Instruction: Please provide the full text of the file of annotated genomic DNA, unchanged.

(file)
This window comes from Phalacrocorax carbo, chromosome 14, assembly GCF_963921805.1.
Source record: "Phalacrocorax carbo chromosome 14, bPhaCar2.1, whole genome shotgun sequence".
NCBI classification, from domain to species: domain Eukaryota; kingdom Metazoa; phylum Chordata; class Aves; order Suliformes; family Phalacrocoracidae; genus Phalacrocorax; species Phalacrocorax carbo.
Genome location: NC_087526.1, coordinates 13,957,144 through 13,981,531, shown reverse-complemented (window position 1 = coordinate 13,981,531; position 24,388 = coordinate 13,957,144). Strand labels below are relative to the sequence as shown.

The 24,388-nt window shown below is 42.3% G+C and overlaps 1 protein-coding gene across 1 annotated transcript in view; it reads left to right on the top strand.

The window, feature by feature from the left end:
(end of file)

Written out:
This window comes from Phalacrocorax carbo, chromosome 14, assembly GCF_963921805.1.
Source record: "Phalacrocorax carbo chromosome 14, bPhaCar2.1, whole genome shotgun sequence".
NCBI classification, from domain to species: domain Eukaryota; kingdom Metazoa; phylum Chordata; class Aves; order Suliformes; family Phalacrocoracidae; genus Phalacrocorax; species Phalacrocorax carbo.
Genome location: NC_087526.1, coordinates 13,957,144 through 13,981,531, shown reverse-complemented (window position 1 = coordinate 13,981,531; position 24,388 = coordinate 13,957,144). Strand labels below are relative to the sequence as shown.

The 24,388-nt window shown below is 42.3% G+C and overlaps 1 protein-coding gene across 1 annotated transcript in view; it reads left to right on the top strand.

The window, feature by feature from the left end: